JZ contacted me about preparing for an upcoming
interview and she is concerned about being an
international professional who has pursued her
dreams. She believes –”she does not have the
freedom to choose passion if they are not traditional
career paths. …I have H4 visa (spouse- H1B) and need
sponsorship to work. [Situations are such that I
want] to add income by looking at a job related to my
We corresponded refreshing what we had discussed
in person and in class five years ago as she was making
decisions for her family. The times have changed in
the immigration world since then and that may influence
employment decisions. These can be overcome by
thoughtful preparation, considerate follow through
and win-win comments during the interview..
- your Linkedin.com profile needs to show interest
and express background and experience in the chemical
- Arrange an information interview to re-familiarize
yourself with OSHA, MSDs, and HazWaste and good
laboratory practice with people in the field.
- Develop ~1 min. stories and jot down memory aids
for each bullet in your resume
- Study the company and area around the company.
Look at its website, goggle people, look at Linkedin
profiles for connections.
- Even if the interview is remote or virtual, dress as
if you were visiting the site. Plan to be prepared a
reasonable time in advance.
- Write down critical questions you wish to ask, Like:
What is a typical day like?
What are typical analyses and instrumentation used?
What is the safety record of the company?
Who will you be reporting to, who will you replace
and can you learn key information from them?
- Have pen, paper, your documents and a calendar and
- Salary expectation study for range
- Be prepared to offer names and addresses of
references. Contact references in advance asking
if they are available to go to bat for you.
- in the beginning introduce yourself and ask for
introductions of all participants, get correct spelling
and title and addresses (thank you notes)
- hold back from talking about or asking for salary
and visa status before a job offer.
- be ready to express your salary expectations based on
- Dress as if you are on site. Think about safety
shoes and apparel.
- Arrange for no interferences and test out tools
you will use, if remote.
- Near the end, consider offering a test run to work
for a day or week, per diem.
- Near the end, ask “what is the next step in the
- Be ready to follow up on each of their requests. It is
not unusual these days to be tested on pertinent skills
plan to show that you can do them well.
- Check with your references to confirm they have all
they need to work for you.
This note points out that when you end your academic career,
your continuous learning process really ‘begins.’ And guess
what, there are no texts for this learning and no absolute, correct
What we learn is that mentors can help you ask the best questions
and it seems each individual’s situation and priorities are different.
My colleague AJ asked:
“I also wanted to seek your opinion on employee stock options.
As a part of the offer, the company extended an option to
purchase 2500 shares of stock…the company is not public.
….attached is a document here for reference.
Before signing, I just thought of having a word with you.”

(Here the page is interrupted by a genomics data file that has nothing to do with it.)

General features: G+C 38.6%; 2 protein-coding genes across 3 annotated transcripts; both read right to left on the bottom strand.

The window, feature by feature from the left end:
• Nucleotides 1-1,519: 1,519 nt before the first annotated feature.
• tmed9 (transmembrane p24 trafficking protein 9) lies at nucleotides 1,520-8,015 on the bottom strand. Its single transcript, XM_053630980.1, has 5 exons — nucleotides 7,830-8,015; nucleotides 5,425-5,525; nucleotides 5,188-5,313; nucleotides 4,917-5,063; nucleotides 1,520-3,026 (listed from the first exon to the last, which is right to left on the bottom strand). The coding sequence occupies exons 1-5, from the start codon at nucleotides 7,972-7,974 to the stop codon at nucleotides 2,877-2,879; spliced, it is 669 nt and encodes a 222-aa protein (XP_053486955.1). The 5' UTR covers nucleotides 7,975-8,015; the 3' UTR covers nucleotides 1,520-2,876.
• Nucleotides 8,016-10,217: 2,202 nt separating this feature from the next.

Each situation is different, but the specific wording and specific
details of the offer are very important.
My experience is that I trusted the public relations of a firm
I worked for and purchased many shares of stock with the
promise of growth and profits. In the end, I lost a great deal
of investment dollars that I could have avoided if I studied
the investor literature and consulted wise counselors.
AJ advised me that he is contributing 8% of his salary in the
company 401K and has some short term expenses. He will
check into the latest date when he must decide. My advice to
“I totally understand your quandary. I would have a similar problem
with this question, so I refer to Al Sklover Link is where I would start.
[He describes critical questions AJ should ask before signing any
Then, the next article is quite significant: in that it describes “traps” we
can find ourselves in when working at a start up.
This could be a sizable dollar commitment for you, AJ. Al is
very professional and knowledgeable. $100 spent on solid legal
advice can result in much more savings in a speculative situation.
Who can afford to purchase their own copy of their
favorite journal(s) these days? Prices are prohibitive,
even for libraries. So, societies and for-profit publishers
have taken advantage of electronic publishing.
Both non-profit and for-profit institutions generally
take advantage of a wide audience, leading authors
and mini-monopoly power.
part of our membership, but there are hundreds of
We can access ~42 articles/month from ACS journals for
$500, but who can afford this without research grants?
Then, there are so many more journals we want to read
and learn from.
This is what I support since so much research is
government or grant supported.
monetary rewards are offered in China for scientific
papers based on “importance” characteristics. He
touched on the understanding that most of us know
many articles are not considered ‘pioneering’ when
initially published. Years and sometimes, decades later
papers can become very useful.
The article on ‘pay for useful publication’ misses the
real world arrangement that many companies write
into their employment contracts awarding patent
bonuses for employees… Patents are available on-line
from the patent office.